David A. Hyman
H. Ross & Helen Workman Chair in Law
Professor of Medicine
University of Illinois

Public and private payers routinely rely on “Maximum Allowable Cost” programs (“MACs”) to determine the reimbursement level for dispensed generic pharmaceuticals. MACs are set at a level reflecting the average acquisition cost of a well-run pharmacy. MACs encourage pharmacies to purchase generics at the lowest possible cost, thereby intensifying competition among wholesalers and drug manufacturers, and lowering overall pharmaceutical spending.

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Various states have enacted or are considering legislation limiting the circumstances under which MACs may be used. Arkansas recently enacted legislation that contains a novel provision, which requires pharmacy benefit managers (“PBMs”) to pay pharmacies at least their invoiced acquisition cost – irrespective of whether a lower priced option was available in the marketplace. Other states are considering similar legislation.

This provision will effectively function as a “guaranteed profits” term: no matter how much a pharmacy spends to acquire a drug, they are guaranteed they will be repaid at least that amount, and likely more. And, because of rebates and discounts, invoiced prices may not reflect actual drug acquisition costs – further inflating the guaranteed profits.

The inflationary consequences of similar cost-based reimbursement systems are well known. For many years, the federal government relied heavily on cost-based procurement for defense contracts, only to discover that this approach resulted in large cost over-runs, because defense contractors knew their costs would be reimbursed, however much they were.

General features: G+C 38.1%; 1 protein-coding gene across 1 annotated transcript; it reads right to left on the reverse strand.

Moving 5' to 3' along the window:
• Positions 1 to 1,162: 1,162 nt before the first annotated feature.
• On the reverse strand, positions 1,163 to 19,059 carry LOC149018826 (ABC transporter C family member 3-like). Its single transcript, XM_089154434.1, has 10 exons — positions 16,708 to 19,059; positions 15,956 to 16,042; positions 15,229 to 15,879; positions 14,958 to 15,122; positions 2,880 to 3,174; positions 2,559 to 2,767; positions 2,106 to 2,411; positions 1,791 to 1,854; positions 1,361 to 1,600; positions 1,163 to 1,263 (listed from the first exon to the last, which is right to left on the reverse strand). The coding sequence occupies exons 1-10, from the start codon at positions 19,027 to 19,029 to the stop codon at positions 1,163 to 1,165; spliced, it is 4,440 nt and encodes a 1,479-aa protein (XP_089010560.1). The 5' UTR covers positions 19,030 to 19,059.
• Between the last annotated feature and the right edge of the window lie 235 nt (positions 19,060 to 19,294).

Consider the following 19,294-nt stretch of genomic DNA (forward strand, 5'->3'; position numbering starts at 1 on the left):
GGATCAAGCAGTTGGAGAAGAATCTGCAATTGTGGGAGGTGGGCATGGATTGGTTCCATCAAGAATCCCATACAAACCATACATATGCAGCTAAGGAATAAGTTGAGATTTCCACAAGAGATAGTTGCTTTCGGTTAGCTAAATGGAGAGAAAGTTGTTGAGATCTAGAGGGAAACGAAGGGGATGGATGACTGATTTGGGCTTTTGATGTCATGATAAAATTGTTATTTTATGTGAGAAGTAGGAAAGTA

In the pharmaceutical setting, such legislation is likely to have a number of specific undesirable consequences, including:

  • Increased spending on pharmaceuticals and the cost of pharmaceutical coverage;
  • Reduced competition at the wholesaler and manufacturer level;
  • Increased use of off-invoice discounting, thereby decreasing transparency of pharmaceutical pricing and reducing pricing competition;
  • Guaranteed profits for pharmacies, irrespective of their actual efficiency;
  • Reduced consumer welfare.

Apart from heavily regulated natural monopolies and government mandated agricultural cartels, we generally do not observe government-mandated guaranteed profits at the expense of third parties. And, natural monopolies and government mandated agricultural cartels are heavily regulated – so they do not get to unilaterally determine their cost structure, and the level of guaranteed profits they will receive. Arkansas’ legislation, and similar legislation being considered in other states, is designed to benefit pharmacies, at the expense of consumers, employers, and PBMs.